Anyway, as with every other music house up through the nineties, Elias’ bread and butter was composing soundtracks –jingles and underscores– for television and radio commercials. The traditional attitude of marrying music to picture held that first and foremost the sound track should ‘help tell the story’ –Which unless explicitly stated, generally meant,'support the narrative' and punctuate the edit. Since advertisements are often thought of as mini-films, this way of thinking about music for ads, –however limited in retrospect– made complete sense for the time.

I left Elias before the company made substantial forays into sonic branding, before branding was even really in the popular consciousness the way it is now. However, while I was at Elias, I worked on several projects that would eventually serve to shape my own developing concepts regarding audio as an instrument of marketing, which I categorize as a branch of semiotics (an idea which I'll examine further in subsequent posts).

Even before projects got started, there were other tasks required to the preparation for a given job that also shaped my evolving understanding that film scoring and branded audio might be two individual disciplines.

For instance, pre-ProTools, our composers worked on Synclaviers whose mini-computer cores offered severely limited disc space by today's standards: one composer might transfer 8 to 10 MB of sampled audio from 9 or 10 floppy discs before other composers complained about the hog using up all the hard drive space. The result being that a composer had to decide which specific sounds he or she wanted to use before beginning any project. As I gained more experience as a producer, and earned the trust of our senior creatives, I was eventually able to suggest sounds for certain projects, or specific cues, the same way one might suggest using a specific session musician.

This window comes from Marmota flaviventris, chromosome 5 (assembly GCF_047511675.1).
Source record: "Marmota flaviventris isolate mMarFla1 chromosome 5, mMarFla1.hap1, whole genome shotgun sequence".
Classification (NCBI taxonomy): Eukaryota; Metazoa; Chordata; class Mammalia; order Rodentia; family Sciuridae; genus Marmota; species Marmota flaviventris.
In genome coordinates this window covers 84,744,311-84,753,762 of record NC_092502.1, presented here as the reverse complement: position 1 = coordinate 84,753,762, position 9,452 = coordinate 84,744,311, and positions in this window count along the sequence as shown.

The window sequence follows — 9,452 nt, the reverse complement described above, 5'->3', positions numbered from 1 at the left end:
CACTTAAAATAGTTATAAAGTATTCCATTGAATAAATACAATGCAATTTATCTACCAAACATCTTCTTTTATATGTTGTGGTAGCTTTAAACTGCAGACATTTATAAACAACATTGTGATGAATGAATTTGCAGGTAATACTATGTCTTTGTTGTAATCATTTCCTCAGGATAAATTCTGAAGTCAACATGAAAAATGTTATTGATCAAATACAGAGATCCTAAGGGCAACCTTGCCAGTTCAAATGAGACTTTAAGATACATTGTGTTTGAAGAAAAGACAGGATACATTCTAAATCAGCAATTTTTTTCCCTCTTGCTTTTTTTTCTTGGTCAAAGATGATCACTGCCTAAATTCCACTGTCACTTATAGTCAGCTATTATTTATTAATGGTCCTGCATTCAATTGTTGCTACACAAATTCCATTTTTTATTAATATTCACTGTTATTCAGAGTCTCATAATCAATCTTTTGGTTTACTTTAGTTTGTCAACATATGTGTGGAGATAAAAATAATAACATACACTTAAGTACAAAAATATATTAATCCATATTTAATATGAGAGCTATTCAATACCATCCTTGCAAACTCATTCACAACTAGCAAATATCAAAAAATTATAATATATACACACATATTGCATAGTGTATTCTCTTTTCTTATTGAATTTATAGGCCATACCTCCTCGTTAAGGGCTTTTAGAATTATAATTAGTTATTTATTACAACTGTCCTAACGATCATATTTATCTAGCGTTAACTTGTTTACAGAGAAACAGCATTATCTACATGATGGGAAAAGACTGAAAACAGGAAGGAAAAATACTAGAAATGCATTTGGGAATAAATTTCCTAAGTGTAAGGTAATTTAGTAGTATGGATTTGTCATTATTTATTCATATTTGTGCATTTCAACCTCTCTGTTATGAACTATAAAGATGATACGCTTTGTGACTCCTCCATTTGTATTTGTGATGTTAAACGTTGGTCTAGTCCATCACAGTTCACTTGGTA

And as it turns out, performing such mundane tasks such as the selection and categorization of individual sounds into palettes and libraries (for use on a specific project) is not a bad way towards tuning the ear from a purely cinematic skill set to a cognitive filter suitable to the construction of branded audio.

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Click on any link below to read other articles from the five-part January 2006 SONIC SEMIOTICS series exploring the author's musicological development of a personal 'brand mythology' applicable to sonic assets.

1. Backstory in Audio Branding
2. Say It In 1.25 Seconds
3. Bumps, Bugs, Beats and Brands
4. The Message In Merrill Lynch
5. Packaging Vs. Branding